Monday, September 15, 2008
Album Review: Hanggai
Hanggai - 'Introducing Hanggai' (World Music Network)
Hanggai are a Beijing-based group. They specialise in adaptations of songs from the inner grasslands of Inner Mongolia. This is their debut album, and stands as one of the most astoundingly beautiful albums I have heard this year.
This album has already picked up some excellent reviews, and deserevdly so. Whilst I don't knowingly understand a word of what they are singing, at least until I read through the lyrics on the web, at the risk of descending into cliche, there are times when the music-making and the singing itself transcend the need for this. Over the course of ten songs in forty minutes, it is a charming listen that stretches across continents. I'm not an authority on 'folk/world' music (and I'm starting to have issues with the concept of 'World' music; The Wire's 'label' of 'Global' is a slight improvement) but the feeling of listening to this album is how it has something in common with music that comes from very different places. Comparisons have already been made with the Velvet Underground, due to the use of drones, but there are also hints of The Incredible String band. Penultimate song 'Drinking Song' could have men from anywhere joining in highfiving each other.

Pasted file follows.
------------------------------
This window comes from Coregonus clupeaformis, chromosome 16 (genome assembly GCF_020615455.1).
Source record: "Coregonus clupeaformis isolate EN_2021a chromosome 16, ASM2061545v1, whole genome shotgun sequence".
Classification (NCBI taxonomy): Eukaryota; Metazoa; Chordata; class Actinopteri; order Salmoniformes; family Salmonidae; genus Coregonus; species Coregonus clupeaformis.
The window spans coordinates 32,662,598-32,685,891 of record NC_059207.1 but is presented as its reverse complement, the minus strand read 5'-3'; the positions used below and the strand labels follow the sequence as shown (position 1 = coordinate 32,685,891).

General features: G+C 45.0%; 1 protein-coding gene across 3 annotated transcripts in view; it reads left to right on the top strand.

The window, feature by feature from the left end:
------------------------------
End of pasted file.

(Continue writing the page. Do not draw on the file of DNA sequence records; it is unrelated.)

The album involves techniques like throat-singing, and traditional instruments like the two-stringed lute and the horse-hair fiddle. The album was produced by Robin Haller and Matteo Scumaci. As with much 'East meets West' music, there will no doubt be those who feel that things are being 'westernized' in order for sales;* and anyone who's listened to the Bhundu Boys might feel that concern (see the different recordings available of 'Waerera'), the feeling at the end of the forty minutes is that this is just a beautiful album on any terms. Do yourself a favour and check this out now.
Hanggai -'Yekul Song.' mp3
Hanggai -'Five Heroes.' mp3
Hanggai - 'Haar Hu.' mp3
Hanggai's official website/Hanggai's Myspace
* In The Wire 295, Julian Cowley's review comments that: 'revivalists perform a balancing act that's tricky enough to accomplish without such pressure from a thumb on the scales.'